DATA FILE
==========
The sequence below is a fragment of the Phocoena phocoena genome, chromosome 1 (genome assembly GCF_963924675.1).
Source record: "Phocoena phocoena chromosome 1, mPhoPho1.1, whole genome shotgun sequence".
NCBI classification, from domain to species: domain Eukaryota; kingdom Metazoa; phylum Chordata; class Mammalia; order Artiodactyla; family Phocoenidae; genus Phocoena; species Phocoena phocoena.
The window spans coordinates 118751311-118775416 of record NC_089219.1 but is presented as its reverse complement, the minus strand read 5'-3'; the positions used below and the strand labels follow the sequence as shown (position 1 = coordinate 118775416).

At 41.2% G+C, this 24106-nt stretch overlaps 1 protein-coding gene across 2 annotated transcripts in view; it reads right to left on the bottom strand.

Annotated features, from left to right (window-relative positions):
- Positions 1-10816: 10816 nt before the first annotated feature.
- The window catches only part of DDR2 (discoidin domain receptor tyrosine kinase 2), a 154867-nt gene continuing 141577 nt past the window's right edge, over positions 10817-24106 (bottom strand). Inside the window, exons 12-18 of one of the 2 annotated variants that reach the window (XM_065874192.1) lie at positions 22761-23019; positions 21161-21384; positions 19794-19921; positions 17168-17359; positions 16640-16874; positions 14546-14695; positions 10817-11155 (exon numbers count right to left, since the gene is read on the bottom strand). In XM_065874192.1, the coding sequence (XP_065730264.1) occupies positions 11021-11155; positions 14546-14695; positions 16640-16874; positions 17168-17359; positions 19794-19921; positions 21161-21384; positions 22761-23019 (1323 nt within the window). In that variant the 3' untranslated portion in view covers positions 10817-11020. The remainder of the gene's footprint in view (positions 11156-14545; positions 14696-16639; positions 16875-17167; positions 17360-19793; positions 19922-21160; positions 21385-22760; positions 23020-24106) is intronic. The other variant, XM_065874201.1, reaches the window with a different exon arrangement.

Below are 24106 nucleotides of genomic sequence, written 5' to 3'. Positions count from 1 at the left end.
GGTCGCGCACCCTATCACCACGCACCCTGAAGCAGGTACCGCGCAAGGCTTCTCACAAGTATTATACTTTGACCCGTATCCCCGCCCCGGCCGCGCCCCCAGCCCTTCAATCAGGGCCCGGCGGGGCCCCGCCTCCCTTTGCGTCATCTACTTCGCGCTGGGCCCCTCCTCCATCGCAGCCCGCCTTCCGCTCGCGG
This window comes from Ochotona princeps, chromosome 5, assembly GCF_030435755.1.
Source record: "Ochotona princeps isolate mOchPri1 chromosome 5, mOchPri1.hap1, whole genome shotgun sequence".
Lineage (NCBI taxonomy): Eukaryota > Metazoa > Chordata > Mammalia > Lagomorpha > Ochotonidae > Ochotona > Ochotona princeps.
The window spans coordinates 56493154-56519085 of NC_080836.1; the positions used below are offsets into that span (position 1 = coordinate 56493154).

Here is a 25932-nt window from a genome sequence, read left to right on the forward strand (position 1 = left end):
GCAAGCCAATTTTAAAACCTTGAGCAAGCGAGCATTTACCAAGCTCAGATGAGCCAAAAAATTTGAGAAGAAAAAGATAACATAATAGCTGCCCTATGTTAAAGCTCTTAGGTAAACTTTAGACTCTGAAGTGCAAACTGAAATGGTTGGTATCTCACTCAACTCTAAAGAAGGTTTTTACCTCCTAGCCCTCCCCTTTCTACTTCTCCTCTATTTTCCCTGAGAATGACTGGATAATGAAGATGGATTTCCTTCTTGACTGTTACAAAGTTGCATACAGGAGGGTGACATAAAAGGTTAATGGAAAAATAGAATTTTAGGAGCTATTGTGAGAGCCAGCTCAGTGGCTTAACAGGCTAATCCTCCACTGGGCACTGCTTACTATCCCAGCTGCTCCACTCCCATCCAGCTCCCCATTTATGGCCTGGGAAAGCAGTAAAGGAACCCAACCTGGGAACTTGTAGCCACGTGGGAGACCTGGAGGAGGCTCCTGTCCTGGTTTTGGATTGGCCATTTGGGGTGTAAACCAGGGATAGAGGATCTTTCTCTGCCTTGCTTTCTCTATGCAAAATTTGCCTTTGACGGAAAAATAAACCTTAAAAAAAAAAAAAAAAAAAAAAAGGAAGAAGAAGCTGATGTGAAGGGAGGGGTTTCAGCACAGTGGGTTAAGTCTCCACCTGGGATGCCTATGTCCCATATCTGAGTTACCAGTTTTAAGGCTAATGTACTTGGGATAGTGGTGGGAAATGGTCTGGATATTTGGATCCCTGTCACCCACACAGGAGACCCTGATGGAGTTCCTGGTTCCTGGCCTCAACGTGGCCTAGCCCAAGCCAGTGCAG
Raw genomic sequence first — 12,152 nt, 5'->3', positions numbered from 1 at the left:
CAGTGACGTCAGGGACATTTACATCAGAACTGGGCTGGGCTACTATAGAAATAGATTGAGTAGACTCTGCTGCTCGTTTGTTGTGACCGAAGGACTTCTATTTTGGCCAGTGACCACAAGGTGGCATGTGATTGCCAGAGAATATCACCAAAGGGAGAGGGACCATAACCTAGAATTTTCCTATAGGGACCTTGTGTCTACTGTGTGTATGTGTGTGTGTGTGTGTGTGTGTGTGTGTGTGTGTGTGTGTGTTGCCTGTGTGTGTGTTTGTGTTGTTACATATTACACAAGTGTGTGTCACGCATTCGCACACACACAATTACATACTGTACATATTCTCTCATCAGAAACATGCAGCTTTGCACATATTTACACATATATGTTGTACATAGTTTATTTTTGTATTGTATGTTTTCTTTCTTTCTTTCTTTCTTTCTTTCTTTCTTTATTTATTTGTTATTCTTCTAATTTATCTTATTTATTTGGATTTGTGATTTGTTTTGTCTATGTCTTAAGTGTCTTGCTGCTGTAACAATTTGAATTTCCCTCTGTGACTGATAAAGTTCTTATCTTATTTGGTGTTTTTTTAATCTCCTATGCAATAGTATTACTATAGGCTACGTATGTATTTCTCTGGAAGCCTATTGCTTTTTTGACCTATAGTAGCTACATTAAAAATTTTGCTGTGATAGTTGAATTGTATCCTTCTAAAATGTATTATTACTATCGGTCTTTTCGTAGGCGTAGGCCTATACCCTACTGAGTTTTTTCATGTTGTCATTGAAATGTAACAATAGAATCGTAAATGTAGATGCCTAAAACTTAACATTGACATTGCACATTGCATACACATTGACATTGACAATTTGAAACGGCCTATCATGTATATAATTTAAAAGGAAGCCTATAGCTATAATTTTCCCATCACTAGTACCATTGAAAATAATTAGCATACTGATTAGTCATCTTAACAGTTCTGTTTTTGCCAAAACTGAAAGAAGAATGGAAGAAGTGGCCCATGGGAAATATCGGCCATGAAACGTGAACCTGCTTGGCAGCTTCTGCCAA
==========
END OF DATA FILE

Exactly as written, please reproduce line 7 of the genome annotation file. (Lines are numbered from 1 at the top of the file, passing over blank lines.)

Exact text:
- Positions 1-10816: 10816 nt before the first annotated feature.